Bryant William Sculos, Ph.D. is Visiting Assistant Professor of global politics and political theory at Worcester State University and Mellon-Sawyer Postdoctoral Fellow at the University of Massachusetts Amherst. Bryant is the co-editor (with Prof. Mary Caputi) of Teaching Marx & Critical Theory in the 21st Century with Brill (forthcoming 2019).

4 thoughts on “Ideology is Dead! Long Live Ideology!

  1. I don’t see anything in what Jeffrey Goldfarb has written that targets the “kind of socialist critical theory and practice for which” you argue. Goldfarb wrote on April 24: “The post and the response to it reveals, it seems to me, a political-cultural crisis that may undermine our capacity to democratically address a most important challenge.” This “everyday ideology” as he calls it, and as I see it, forecloses any possibility of coming to the table in good faith to work out our differences.

    Your assertion that Goldfarb is “rigidly defending that free and open deliberations are the keys to progress” is false. The word “progress” is entirely yours. Goldfarb merely pointed out that free and open deliberations are fundamental to democracy. How we define what comes out of those deliberations is entirely another exercise.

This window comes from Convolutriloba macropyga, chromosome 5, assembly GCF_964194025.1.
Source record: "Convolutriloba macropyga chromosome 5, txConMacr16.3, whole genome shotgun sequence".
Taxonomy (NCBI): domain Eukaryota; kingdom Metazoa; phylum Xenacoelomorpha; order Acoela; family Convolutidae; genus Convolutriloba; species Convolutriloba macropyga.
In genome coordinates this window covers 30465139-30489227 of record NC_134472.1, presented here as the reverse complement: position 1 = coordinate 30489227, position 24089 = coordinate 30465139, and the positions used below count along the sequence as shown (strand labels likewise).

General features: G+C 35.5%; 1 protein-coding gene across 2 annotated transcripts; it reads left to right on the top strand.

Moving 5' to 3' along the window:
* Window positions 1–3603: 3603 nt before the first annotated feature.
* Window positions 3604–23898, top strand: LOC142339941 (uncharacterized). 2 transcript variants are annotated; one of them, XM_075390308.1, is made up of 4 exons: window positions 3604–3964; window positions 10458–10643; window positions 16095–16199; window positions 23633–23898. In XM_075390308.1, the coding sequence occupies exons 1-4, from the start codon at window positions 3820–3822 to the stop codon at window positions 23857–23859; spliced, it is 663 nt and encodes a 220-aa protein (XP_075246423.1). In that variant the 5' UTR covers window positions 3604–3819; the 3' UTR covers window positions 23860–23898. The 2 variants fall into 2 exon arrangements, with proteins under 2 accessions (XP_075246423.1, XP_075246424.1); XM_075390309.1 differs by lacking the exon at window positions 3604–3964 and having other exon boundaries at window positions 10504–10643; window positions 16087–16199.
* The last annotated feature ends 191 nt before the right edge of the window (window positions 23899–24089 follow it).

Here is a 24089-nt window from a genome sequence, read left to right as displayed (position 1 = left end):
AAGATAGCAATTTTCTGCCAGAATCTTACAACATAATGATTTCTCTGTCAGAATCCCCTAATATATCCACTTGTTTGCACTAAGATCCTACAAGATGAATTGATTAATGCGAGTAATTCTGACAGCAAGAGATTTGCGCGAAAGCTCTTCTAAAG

Both the responses to Davis and your response to Goldberg reflect an outsized reaction to an average post. What are you so afraid of? Why the snobbery – “it would indeed be different if the argument made by Davis was engaging with the tradition of critical theory or something of intellectual seriousness.” It’s not like Davis is equivalent to The Arendt Center inviting Marc Jongen to their conference. But please read Botstein’s response to those over reactionaries – I completely agree with Botstein and you will find it illuminating. (link below)

    Finally, my understanding of Public Seminar is that it strives to be more than just an echo chamber for the Left or a virtual massage parlor for the academic’s ego.

    1. Correction:

      The “Open Letter on the Hannah Arendt Center’s Inclusion of a Talk by Marc Jongen As Part of the Conference “Crises of Democracy: Thinking In Dark Times” was written by Roger Berkowitz, Founder and Academic Director of the Hannah Arendt Center for Politics and Humanities. Leon Botstein, the Leon Levy Professor in the Arts and Humanities and President of Bard College issued a supportive statement at the bottom.